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The city of Bertram wants to bump up its allowable annual groundwater use by 13 percent after more than doubling it in 2023. The Central Texas Groundwater Conservation District is holding a public hearing on the matter on May 23.

Bertram is 100 percent dependent upon groundwater drawn from the Ellenburger-San Saba Aquifer by two wells on a ranch located on County Road 340 just outside of Burnet. The small city seeks to amend its permit with the groundwater district to add 103.07 acre-feet of annual allowable groundwater use to its existing 792.58 acre-feet. 

A public hearing on the potential amendment is at 9 a.m. May 23 at the Groundwater Conservation District office, 225 S. Pierce St. in Burnet. The meeting is open to the public, and attendees will have the opportunity to comment.

In January 2023, Bertram’s groundwater permit with the district increased by 116 percent from 366.5 acre-feet to 792.58 acre-feet. The change was made after the city acquired the groundwater rights to 426 acres bordering the ranchland where its wells are located.

Central Texas Groundwater Conservation District General Manager Mitchell Sodek is recommending to the district’s Board of Directors that Bertram be required to conduct a hydrogeologic investigation before additional water use is approved. No thorough testing of the city’s wells has been recorded, he said, making it difficult to measure the potential ramifications of granting an increase in groundwater use.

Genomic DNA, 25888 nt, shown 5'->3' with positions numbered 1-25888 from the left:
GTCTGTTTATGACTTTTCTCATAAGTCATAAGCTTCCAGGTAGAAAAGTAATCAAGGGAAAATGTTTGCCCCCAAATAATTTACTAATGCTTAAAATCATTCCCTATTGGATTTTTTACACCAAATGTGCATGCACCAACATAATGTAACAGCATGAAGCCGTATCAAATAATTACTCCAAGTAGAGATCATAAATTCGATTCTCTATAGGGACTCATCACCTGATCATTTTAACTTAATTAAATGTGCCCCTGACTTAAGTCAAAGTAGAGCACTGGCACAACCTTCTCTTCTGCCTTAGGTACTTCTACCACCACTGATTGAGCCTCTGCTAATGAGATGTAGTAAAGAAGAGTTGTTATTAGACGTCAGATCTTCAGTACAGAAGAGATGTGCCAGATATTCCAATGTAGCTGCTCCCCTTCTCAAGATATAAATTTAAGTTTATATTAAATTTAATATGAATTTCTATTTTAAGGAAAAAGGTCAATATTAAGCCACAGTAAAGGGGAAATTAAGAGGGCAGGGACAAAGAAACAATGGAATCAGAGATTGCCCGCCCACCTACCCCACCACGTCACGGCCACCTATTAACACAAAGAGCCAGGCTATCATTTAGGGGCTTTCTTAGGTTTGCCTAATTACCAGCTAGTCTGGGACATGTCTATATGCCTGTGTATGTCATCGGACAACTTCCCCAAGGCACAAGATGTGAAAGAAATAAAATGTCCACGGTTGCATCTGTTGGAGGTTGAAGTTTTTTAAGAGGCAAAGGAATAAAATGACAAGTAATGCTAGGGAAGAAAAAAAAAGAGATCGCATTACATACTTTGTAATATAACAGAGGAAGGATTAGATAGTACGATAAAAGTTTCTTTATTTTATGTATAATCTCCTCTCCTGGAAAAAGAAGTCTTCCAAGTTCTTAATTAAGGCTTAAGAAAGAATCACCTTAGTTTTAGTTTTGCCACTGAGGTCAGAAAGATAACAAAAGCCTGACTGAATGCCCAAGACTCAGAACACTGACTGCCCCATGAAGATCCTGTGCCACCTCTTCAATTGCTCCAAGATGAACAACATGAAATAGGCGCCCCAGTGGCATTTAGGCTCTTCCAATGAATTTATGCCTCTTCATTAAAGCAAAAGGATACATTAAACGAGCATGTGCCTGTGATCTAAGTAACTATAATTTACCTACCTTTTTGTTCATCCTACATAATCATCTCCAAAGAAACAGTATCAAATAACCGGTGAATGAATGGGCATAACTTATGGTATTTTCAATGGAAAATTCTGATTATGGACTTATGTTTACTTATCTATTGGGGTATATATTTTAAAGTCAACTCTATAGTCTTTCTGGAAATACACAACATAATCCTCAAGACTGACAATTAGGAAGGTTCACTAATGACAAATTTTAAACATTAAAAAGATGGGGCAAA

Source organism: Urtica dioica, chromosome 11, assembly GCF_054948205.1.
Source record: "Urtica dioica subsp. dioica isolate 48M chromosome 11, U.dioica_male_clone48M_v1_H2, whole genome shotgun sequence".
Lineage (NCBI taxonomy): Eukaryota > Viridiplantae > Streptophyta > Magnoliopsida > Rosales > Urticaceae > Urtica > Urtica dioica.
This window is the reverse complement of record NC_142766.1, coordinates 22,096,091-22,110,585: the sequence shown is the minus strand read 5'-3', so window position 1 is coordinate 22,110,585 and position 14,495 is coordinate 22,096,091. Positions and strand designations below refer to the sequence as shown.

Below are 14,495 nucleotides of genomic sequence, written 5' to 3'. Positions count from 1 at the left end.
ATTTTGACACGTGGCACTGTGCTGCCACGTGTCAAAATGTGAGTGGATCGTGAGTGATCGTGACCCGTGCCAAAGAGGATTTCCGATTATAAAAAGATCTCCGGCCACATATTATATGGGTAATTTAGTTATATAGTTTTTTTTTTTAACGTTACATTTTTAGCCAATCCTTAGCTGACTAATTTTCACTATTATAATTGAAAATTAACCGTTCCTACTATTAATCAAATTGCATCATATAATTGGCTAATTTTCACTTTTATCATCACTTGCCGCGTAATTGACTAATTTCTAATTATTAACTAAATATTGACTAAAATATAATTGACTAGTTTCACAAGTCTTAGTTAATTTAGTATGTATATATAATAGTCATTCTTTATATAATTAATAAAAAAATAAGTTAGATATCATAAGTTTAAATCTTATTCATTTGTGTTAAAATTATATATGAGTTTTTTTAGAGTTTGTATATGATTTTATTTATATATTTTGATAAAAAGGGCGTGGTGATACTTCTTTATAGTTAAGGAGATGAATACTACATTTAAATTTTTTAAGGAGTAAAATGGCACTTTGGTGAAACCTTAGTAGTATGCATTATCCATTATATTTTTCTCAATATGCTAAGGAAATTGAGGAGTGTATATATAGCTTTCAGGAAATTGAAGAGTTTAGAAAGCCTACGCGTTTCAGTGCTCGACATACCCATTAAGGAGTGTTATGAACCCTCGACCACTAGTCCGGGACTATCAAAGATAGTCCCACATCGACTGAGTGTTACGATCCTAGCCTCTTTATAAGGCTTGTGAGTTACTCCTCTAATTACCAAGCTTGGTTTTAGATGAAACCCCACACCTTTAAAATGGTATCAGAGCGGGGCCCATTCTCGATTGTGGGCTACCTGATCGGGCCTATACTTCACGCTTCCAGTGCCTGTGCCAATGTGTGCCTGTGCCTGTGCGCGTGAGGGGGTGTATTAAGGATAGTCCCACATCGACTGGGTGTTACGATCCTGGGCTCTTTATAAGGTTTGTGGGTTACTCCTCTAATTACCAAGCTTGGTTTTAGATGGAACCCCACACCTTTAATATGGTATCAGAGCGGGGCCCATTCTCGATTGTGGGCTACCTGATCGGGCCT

“We don’t have conclusive evidence that their wells are, one, capable of (producing) that much (groundwater), and two, what the wells’ impacts on surrounding wells may be,” Sodek told DailyTrib.com. “There is a time that (testing) has to be done, and because they keep going up and up and up, we need to understand what the impacts of those wells might be.”

DailyTrib.com reached out to Bertram city officials with questions about the reason behind the request for more groundwater but received no response as of this story’s publication on Monday, May 13.

The decision of whether or not to approve the permit amendment falls to the district’s board members, who could take action on May 23. It is also at the board’s discretion whether or not to require Bertram to conduct a hydrogeologic investigation before any decision is made on the permit amendment.

Despite recent rainfall and rising levels in Highland Lakes reservoirs, Burnet County is still under the Stage 4 critical drought level regarding groundwater. The county has been in Stage 4 since June 2022. The Groundwater Conservation District imposed mandatory a 15 percent water reduction for large groundwater users in 2022, which is still in effect.

dakota@thepicayune.com

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